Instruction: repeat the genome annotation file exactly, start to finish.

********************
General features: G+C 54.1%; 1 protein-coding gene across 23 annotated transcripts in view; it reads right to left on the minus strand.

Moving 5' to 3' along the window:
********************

General features: G+C 54.1%; 1 protein-coding gene across 23 annotated transcripts in view; it reads right to left on the minus strand.

Moving 5' to 3' along the window: